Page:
I went for an inspection today of a 10 story building that has moisture issues leading to extensive Mold everywhere. In common corridors of different floors, and in at least 20 apartments out of a total 60.
Apparently, not plumbing issues /leak found, as it has been checked thoroughly by a licensed plumber. The issues are showing in middle floors so not chance of roof leak or GWT in ground floors. From my initial evaluation, it looks like air leakage from somewhere (properly around windows) that causes a condensation when it hits the cold rooms and AC ducts in the ceiling.
We’ll go again to try to qualify our assumption using thermal imaging to try to find air leak spots around openings/windows etc.
Any experience on how to create negative pressure inside the apartments given the fact the we do not have blower door test kit.
Other than turning on the exhaust fan in bathroom and kitchen, do you have any other tricks to create the pressure difference to be able to see it with the IT camera?
P.S water droplets seen Ain floor and walls, wet ceiling and Mold, etc
Even a ceramic wall in the common area corridor is very wet at the surface (photo attached)
Any suggestions would be appreciated
That building either has a system issue or it wasn’t designed properly. No way should there be that much moisture in the building. At a minimum, the corridors and common areas should have a neutral air system.
I would agree, most likely an HVAC issue
Thanks, Daren. Agree. Problem is that I’m supposed to do a defect analysis and know the fault and the rectification. They have been in this for two years, hired a consultant engineer, HVAC contractors, etc. and no one gave them an answer on the why it happens and how to correct. They spent 10M USD with the contractor to build it and the contractor is willing to take the liability and do the rectification needed, as long as they tell them what needs to be done to correct the problem. The landlord is loosing most of the tenants because of this issue, especially the Mold
As I replied, what could it be and how to correct. That is the mystery
Fault: too much humidity in the building
Rectification: air balance and energy balance study for the building, followed by equipment repairs/modifications.
Solving the problem does not fall within the scope of a commercial or home inspection.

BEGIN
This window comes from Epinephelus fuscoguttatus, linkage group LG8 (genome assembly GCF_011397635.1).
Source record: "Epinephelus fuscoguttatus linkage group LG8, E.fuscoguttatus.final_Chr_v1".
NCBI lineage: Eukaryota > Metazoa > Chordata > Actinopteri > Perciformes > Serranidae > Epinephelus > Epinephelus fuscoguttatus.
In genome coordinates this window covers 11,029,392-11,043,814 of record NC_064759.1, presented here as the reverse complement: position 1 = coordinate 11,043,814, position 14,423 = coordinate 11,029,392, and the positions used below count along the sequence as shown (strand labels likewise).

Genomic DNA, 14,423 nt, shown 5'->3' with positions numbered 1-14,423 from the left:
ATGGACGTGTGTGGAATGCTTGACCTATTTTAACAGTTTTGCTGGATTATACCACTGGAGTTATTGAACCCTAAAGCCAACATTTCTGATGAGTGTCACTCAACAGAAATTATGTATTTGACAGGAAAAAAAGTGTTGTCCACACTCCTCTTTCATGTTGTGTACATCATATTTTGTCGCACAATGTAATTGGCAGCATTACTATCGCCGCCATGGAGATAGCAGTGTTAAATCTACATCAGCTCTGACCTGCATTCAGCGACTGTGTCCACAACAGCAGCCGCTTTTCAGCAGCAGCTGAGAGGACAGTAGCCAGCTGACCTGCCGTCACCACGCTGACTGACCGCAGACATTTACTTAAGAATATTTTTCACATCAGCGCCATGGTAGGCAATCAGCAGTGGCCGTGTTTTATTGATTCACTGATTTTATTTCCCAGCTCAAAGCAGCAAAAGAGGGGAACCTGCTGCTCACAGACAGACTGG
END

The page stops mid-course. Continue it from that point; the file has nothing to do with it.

Has any drywall been removed at the wet/moldy areas?
That’s a tough one! We all know that mold strives when it has a food source, water source and controlled environment. What’s the humidity levels?
You can turn the HVAC system into a Heat Pump system, run it in Dry mode and the HVAC system can act as a high efficiency dehumidification system.
Given the scope of your inspection, you should be able to justify the purchase or rental of a blower door.
And, a series of recording humidity meters
Humidity is the leading cause of mold proliferation.
While I inspect apartment buildings/condominiums I am monitoring RH, relative humidity constantly. As for materials exhibiting signs of microbial growth, I take drywall and material measurements and photo all measurements for prosperity. Reports choreograph the process with any visual suspect conditions, and measurement examples.
Observation: Suspect: Microbial growth. Prolific in areas. Plainly/Clearly Visible on various materials on floors/corridors walls and ceiling throughout the building.
Recommend: 1: A licensed mold and remediation consultant/contractor. 2: A licensed ventilation contractor 3: A licensed commercial envelope caulking/sealing contractor.
Follow any referrals offered.
*Note: I use the narrative; SUSPECT Microbial growth as not to box myself in.
Here are 2 photos. I use a hygrometer. I have 2. Fluke hygrometer was $1,000.00 with calibration.
I do not think that we all know this. Mold does not need a “controlled environment” to *thrive. Where did you learn this?
I would say that an uncontrolled environment may be the problem in may cases where mold is thriving.
Please explain your post, Alfonso.
Christopher, this is a concrete block wall structure. No dry wall other that the fall ceiling in kitchen and bathrooms
No measured yet as we did not start the actual inspection. I believe it will be in the 70’s
Yes we rented a blower door and we’ll be running it, together with smoke test
Temperature in AC might be too cold? Might have to insulate the duct work.
In fact it is freezing cold. At least in corridors. However, the issue is happening in multiple units occupied by different tenants so you would think that not all of them will be setting the temp too cold like this
Be careful. You’ll likely end up pulling mold and other contaminants into the living area. Any residents that are bothered by mold could experience issues.
I inspect apartments.
The concrete block buildings have the most mold problems.